Natrogix Prime Mind
- Good serving of Ginkgo biloba
- Excellent serving of caffeine
- Cordyceps mushroom doesn't have proven nootropic properties
- Bacoside content of Bacopa monnieri not given - SUSPICIOUS!
- Why DiCaffeine Malate and not just caffeine?
We’re not impressed with Natrogix Prime Mind; not at all. Lots of unproven ingredients really spoil this nootropic. We don’t know why Natrogix Prime Mind uses things like glucuronolactone or cordyceps mushrooms, neither of which have been shown to have brain-boosting properties. Big disappointment.
Natrogix Prime Mind Review: What is it supposed to do?
Natrogix Prime Mind is a brand new nootropic supplement. It has only recently appeared on Amazon. But it has already gained quite a bit of attention. There are several Natrogix Prime Mind reviews online already, and it is getting more customer reviews on Amazon every week. What is Natrogix Prime Mind supposed to do then? Who is it designed for?
According to the manufacturer, Natrogix Prime Mind delivers these key benefits:
- Greater focus and concentration
- Increased energy levels
- Mood support
- Improved mental clarity
The bottle also displays the words “performance +resilience + longevity”.
Clearly then, Prime Mind is supposed to be a complete nootropic. It mentions practically every aspect of cognitive performance. It also mentions general health and wellness goals, such as “resilience” and “longevity”. Natrogix are selling this as a full-spectrum, total optimization stack.
The question we need to answer now is, how much of this is actually true?
Does Natrogix Prime Mind work? Is it safe? Will it cause side effects? Is Prime Mind worth the price? We answer all of these questions in our full Prime Mind review below!
Natrogix Prime Mind Ingredients
Here is the Prime Mind formula as it appears on the bottle:
We will now go through each ingredient and give you a brief overview of its effects, or lack thereof. If you have any questions, please post them in the comments section at the end.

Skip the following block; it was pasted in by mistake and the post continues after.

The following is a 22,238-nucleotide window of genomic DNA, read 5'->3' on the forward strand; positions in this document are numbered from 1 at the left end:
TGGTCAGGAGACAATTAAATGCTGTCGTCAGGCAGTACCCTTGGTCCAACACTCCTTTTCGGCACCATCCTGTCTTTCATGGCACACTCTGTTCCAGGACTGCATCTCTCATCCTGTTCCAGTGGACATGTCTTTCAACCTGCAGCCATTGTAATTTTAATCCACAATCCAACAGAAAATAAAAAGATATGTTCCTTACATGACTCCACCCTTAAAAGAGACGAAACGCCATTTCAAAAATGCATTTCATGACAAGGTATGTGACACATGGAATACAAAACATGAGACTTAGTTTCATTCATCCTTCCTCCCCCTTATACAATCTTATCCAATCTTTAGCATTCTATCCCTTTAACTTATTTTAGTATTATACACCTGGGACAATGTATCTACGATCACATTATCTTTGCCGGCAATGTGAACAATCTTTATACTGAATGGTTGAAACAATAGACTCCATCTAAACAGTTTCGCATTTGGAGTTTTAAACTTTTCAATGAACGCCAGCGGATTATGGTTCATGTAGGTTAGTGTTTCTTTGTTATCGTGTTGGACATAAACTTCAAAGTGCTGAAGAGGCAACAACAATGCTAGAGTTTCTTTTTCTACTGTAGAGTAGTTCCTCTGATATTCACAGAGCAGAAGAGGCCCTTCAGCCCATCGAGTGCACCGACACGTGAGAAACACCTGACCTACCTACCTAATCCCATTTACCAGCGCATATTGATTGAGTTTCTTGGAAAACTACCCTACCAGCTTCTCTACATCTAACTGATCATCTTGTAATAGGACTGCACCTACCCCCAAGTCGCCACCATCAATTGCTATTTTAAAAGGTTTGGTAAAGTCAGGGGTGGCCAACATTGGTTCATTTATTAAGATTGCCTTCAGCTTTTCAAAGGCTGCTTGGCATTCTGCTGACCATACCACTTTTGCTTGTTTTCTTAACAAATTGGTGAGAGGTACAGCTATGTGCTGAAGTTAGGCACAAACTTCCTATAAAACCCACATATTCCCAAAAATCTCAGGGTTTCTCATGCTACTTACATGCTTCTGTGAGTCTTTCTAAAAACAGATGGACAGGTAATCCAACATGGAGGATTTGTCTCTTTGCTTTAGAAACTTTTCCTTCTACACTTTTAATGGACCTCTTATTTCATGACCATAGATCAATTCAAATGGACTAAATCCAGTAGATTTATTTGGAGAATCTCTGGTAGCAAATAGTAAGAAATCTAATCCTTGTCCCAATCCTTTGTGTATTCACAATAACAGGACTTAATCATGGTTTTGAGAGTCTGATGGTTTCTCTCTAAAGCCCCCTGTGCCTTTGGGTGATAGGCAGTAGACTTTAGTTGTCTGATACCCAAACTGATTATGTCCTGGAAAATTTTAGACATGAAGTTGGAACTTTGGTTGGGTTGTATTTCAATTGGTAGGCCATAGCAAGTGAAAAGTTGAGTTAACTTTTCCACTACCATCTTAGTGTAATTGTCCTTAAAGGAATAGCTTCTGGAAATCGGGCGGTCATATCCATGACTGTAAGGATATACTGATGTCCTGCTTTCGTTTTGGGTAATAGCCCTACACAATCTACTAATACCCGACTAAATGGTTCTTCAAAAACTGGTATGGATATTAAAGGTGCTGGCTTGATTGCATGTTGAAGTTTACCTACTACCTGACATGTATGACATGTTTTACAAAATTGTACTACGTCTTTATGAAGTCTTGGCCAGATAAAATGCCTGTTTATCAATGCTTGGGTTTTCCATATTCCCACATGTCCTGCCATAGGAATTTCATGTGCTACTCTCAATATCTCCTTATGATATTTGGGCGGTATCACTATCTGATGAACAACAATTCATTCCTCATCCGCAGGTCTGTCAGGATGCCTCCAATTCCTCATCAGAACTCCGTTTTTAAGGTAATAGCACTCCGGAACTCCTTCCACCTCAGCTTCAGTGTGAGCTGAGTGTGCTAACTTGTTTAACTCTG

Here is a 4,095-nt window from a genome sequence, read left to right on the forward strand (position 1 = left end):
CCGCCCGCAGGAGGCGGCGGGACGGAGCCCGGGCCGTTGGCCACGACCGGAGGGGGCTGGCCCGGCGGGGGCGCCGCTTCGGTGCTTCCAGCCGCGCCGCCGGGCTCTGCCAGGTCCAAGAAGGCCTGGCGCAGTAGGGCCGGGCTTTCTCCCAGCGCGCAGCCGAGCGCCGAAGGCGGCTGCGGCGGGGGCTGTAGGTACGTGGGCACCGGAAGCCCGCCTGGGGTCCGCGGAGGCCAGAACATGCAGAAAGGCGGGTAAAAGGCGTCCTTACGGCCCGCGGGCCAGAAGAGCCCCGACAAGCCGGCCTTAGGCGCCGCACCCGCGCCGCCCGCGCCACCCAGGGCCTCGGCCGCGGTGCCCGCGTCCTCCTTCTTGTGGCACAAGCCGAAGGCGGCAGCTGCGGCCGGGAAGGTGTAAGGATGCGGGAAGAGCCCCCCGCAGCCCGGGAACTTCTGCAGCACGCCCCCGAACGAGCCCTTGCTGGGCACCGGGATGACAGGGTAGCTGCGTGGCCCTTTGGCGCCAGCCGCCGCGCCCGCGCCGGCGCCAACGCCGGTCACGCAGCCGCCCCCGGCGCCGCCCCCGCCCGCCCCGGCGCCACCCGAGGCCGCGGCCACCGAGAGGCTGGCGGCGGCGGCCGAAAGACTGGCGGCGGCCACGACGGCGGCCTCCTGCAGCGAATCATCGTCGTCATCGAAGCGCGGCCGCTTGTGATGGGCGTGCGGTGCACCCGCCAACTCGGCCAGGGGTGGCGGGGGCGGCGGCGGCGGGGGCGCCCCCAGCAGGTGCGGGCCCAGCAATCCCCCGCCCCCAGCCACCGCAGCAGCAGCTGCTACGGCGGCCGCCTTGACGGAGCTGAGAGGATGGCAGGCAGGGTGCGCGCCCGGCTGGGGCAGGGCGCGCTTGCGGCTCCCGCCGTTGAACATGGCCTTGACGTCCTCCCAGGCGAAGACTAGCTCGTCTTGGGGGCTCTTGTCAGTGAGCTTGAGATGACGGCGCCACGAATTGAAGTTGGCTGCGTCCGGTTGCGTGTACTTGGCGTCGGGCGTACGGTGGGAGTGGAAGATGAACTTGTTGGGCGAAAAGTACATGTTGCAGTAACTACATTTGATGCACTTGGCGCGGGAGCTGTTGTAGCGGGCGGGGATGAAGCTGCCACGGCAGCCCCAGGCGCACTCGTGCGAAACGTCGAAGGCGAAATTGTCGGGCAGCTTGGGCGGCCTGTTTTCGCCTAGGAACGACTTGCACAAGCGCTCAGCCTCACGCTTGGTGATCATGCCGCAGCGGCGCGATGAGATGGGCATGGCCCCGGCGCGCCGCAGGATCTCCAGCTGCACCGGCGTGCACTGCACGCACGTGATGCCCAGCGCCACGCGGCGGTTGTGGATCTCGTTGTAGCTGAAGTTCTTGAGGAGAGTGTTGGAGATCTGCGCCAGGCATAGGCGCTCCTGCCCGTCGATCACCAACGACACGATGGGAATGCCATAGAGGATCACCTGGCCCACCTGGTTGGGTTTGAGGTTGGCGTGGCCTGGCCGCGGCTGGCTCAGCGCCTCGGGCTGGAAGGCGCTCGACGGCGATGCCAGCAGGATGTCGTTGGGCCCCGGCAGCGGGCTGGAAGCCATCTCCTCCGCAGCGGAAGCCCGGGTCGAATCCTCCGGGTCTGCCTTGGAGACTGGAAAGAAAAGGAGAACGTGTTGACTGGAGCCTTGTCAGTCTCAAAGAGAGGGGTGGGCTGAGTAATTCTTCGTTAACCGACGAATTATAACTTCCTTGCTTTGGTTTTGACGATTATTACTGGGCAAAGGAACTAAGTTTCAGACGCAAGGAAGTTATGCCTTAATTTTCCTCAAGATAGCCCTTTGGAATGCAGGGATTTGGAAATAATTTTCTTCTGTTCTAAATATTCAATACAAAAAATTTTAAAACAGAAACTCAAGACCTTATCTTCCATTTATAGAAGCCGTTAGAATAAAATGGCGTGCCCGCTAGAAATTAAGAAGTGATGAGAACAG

Cordyceps Mushroom – 300mg
This is definitely one of the more fashionable natural nootropics around right now. Cordyceps is being billed as a cure-all on some of the most popular health and fitness blogs. According to some, it is a natural immune system booster. There is definitely evidence to support this claim. Others claim that it is a powerful nootropic – there’s much less evidence to support this claim, however. So far, the only indication that cordyceps mushroom improves learning comes from rodent studies. Even in these results have been unimpressive.
Bacopa monnieri – 300mg
Bacopa monnieri is an adaptogen. It is a central herb in Ayurverdic medicine; it has been used for hundreds of years for a variety of purposes, from curing fever to increasing vitality. We now know that Bacopa monnieri is a powerful memory-enhancer. Supplementation with Bacopa monnieri drastically improves performance in various memory tests in as little as 8 weeks. People with mild, age-related cognitive impairment seem to benefit most, but otherwise healthy, young study participants have also seen big improvements.
Ginkgo biloba – 100mg
Ginkgo biloba is quickly becoming one of the most widely-used natural nootropics in the world. There’s good reason for this – it’s very effective. Ginkgo biloba rapidly increases blood flow in the brain. It causes dilation of your cerebral blood vessels, which allows more blood to reach your brain cells. It also reduces the viscosity of your blood, making it less ‘sticky’ and more fluid. The end result is healthier, better nourished, more effective brain cells.
Glucuronolactone – 100mg
This compound is usually found in energy drinks. It has long been thought to have energy-boosting properties of its own. However, recent studies found this not to be the case. Glucuronolactone does not seem to have any effect on energy, mental clarity, or stamina. Some researchers have urged caution when using this substance because of the lack of long-term studies on its safety. We agree. There is no reason to add this to a nootropic – all risk, no reward.
Dicaffeine Malate – 100mg (73mg of caffeine)
Natrogix probably used Di-Caffeine Malate instead of regular caffeine because this compound is thought to be more “bio-available”. We think this is a big mistake – caffeine already has an effect very quickly after consumption. The malic acid part of this compound does not contribute to better cognitive function – all it has done is displace 27mg of caffeine and given us nothing in return. Purified caffeine anhydrous is always preferable to unusual analogues!
Phosphatidylserine Powder – 25mg
Phosphatidylserine is now used in practically every nootropic supplement. So it should be – this phospholipid is of vital importance to the brain. It is a primary component of brain cell membranes. You can’t make new neurons or synapses without phosphatidylserine. Nor can you properly carry out brain cell recycling without phosphatidylserine. Our brain phospholipid levels naturally decline as we age. As such, supplementation is needed to maintain optimal cognitive performance.
DMAE – 50mg